Graphs provide significant advantages over relational databases when working with interconnected data. With simple data visualizations, Neo4j provides the tools that uncover previously hidden – but incredibly important – relationships, which is why more people than ever are making the switch.
In this week’s 5-minute interview (conducted at GraphConnect San Francisco), Aggarwal discusses the central role of graph databases in her research on the impact assessment of schema evolution in data warehouses.
Talk to us about how you use Neo4j in your research.
Dippy Aggarwal: I’m a Ph.D. candidate in computer science, and my dissertation is largely about the use of graph databases — and specifically Neo4j — to study impact assessment of schema evolution in a data warehouse context.
The first question we asked when we got started was whether to use a graph or a relational database, and we ultimately chose graph because our data warehouse work centers around an interconnected domain. You have queries, you have ETL, you have schemas – and all these components are tightly coupled. We needed a database that could capture relationships, and there is no debate that Neo4j really excels at that.
What made you choose Neo4j?
Aggarwal: Today there are a lot of graph databases on the market, but Neo4j is very mature. It has a strong and active developer community, and there are so many new features related to security, clustering, scaling and enterprise.
Can you talk to me about some of your favorite Neo4j features?
Aggarwal: My favorite feature of Neo4j is its graph visualization; it’s not just a database that allows you to write queries. Visualization is very important when you are talking about paths and relationships, because without that framework, the entire purpose is defeated.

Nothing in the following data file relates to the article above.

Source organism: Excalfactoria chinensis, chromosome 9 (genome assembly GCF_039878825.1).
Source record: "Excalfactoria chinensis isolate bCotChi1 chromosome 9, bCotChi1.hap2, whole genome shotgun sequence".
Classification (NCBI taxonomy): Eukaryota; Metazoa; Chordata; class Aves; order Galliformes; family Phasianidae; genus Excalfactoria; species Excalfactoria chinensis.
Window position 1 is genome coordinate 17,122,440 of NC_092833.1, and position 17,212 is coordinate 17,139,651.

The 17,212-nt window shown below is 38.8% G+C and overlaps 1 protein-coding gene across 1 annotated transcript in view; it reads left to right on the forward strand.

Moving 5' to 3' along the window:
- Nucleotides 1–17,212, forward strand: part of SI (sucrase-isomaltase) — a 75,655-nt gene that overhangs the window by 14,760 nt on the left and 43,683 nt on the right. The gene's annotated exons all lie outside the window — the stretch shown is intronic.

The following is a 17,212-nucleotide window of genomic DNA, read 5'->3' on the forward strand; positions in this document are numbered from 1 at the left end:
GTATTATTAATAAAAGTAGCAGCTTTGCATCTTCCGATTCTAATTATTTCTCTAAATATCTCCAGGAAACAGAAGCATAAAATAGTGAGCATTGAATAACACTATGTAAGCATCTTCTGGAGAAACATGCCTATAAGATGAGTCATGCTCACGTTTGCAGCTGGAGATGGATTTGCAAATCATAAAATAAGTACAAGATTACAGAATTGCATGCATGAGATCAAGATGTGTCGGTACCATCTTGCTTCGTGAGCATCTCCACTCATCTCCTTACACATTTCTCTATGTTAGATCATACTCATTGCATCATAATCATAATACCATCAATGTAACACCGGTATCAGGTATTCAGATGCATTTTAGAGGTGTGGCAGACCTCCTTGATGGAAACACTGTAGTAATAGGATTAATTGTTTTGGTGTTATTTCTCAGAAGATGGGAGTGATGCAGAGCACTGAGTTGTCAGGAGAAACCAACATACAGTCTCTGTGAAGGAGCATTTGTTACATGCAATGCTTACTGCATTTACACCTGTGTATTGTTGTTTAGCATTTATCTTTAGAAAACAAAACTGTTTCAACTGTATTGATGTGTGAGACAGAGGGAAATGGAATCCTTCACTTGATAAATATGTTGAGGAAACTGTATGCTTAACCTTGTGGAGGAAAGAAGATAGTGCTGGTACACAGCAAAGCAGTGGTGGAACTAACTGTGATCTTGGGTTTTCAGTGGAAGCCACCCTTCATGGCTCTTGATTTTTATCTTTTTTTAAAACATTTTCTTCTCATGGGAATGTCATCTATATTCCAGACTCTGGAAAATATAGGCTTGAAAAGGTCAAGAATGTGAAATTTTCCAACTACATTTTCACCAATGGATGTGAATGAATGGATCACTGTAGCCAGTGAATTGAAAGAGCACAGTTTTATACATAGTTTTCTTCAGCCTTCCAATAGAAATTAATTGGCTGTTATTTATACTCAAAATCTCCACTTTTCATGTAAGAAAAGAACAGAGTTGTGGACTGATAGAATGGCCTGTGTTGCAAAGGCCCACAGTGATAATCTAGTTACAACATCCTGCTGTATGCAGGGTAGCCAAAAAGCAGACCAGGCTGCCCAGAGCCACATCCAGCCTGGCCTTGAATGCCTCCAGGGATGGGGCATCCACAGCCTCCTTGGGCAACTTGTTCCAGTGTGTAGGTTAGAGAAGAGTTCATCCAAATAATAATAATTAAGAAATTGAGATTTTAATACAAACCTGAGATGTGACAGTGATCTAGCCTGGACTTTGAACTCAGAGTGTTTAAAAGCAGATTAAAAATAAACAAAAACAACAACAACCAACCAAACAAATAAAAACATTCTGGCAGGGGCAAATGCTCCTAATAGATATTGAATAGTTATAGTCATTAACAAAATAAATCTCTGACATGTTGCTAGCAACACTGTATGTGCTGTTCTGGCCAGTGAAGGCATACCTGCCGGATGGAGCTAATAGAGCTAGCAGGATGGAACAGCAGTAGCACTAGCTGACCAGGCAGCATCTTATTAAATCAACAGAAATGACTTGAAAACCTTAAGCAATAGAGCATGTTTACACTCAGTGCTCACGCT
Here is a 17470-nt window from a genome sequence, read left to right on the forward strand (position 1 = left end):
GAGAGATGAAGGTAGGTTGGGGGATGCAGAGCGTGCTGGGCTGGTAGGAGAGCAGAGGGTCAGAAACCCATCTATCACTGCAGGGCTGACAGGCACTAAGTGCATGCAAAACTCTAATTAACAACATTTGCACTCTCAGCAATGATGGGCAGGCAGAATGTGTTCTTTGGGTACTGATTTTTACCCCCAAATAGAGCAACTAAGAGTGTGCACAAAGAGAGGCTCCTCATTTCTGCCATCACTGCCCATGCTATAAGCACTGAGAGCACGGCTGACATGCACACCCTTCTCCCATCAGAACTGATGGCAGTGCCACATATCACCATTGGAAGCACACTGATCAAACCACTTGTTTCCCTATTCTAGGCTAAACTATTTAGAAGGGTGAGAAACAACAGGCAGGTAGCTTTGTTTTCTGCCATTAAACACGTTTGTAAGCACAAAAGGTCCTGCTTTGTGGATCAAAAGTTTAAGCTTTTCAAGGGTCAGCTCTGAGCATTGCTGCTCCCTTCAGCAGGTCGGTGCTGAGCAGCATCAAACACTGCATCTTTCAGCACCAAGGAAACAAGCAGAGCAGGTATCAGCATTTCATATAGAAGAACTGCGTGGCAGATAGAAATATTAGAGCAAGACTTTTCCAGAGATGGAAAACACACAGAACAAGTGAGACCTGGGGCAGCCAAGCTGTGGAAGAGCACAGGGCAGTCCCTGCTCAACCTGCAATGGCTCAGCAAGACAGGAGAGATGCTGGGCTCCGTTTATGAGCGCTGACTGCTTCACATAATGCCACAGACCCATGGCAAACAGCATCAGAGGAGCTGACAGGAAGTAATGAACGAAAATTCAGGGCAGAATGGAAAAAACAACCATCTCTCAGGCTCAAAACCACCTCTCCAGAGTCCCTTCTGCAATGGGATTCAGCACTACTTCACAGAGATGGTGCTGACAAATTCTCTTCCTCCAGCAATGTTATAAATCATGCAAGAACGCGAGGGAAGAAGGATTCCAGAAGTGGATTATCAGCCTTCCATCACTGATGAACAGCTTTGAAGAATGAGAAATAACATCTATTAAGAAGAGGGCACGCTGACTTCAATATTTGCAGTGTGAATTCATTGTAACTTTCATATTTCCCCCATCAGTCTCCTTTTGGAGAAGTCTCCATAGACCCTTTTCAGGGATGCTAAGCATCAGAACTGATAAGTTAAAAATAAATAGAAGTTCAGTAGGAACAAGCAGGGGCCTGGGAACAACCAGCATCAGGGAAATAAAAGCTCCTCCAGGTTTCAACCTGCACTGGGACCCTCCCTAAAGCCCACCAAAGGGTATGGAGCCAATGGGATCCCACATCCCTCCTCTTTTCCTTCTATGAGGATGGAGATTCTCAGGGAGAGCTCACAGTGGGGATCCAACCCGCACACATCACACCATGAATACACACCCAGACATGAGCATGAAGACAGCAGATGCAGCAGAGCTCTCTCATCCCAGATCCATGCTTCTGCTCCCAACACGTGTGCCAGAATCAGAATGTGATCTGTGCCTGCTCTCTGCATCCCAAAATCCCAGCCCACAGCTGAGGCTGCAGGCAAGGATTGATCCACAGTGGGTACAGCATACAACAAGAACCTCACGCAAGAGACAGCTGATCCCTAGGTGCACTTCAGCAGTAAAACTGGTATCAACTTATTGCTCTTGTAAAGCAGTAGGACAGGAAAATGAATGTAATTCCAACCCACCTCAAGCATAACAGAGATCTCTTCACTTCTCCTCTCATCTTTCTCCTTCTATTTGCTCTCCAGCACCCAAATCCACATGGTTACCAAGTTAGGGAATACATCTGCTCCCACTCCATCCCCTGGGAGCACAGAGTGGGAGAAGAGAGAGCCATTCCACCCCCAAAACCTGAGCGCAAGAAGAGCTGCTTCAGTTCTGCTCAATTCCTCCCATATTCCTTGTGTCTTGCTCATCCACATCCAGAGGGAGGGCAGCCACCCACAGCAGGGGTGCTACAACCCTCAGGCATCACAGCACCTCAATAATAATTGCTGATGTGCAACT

The other important feature is the ability to use drivers that can be programmed using Java. It has this REST API, which I think is really cool and am using heavily in my Ph.D.
What other technologies do you use alongside Neo4j in your research?
Aggarwal: The main component is Neo4j, but the other pieces are more on the relational side. We have all of our input artifacts as relational schemas and then we use Pentaho — a graphical, XML-based business intelligence tool — that allows us to model ETL queries and workflows. And if we have the ETL workflows and then queries which are in SQL against all those relational schemas, how do we find an economical common model for these artifacts? Neo4j provides a really nice general representation in terms of nodes, edges and relationships that allows us to really flatten all of our heterogeneous artifacts.
Anything else you’d like to add or say?
Aggarwal: I gave a talk here at GraphConnect San Francisco about dockerizing Neo4j and using container orchestration; it was work I performed at Cincinnati Children’s Hospital during my internship. I’m really happy to see the way Neo4j has embraced Docker, which is getting really popular with its containerization capabilities. And it’s clear that Neo4j officially supports this evolution by incorporating Docker images.
Want to share about your Neo4j project in a future 5-Minute Interview? Drop us a line at email@example.com
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About the Author
Bryce Merkl Sasaki , Editor-in-Chief, Neo4j
Bryce Merkl Sasaki is the Editor-in-Chief at Neo4j. He studied professional and creative writing for undergrad and has been freelancing for 7 years. Recently, he worked at an inbound marketing agency in Philadelphia as a copywriter before moving to California. When not working, he likes to spend his time working on his novel, looking for pickup soccer games and reading voraciously.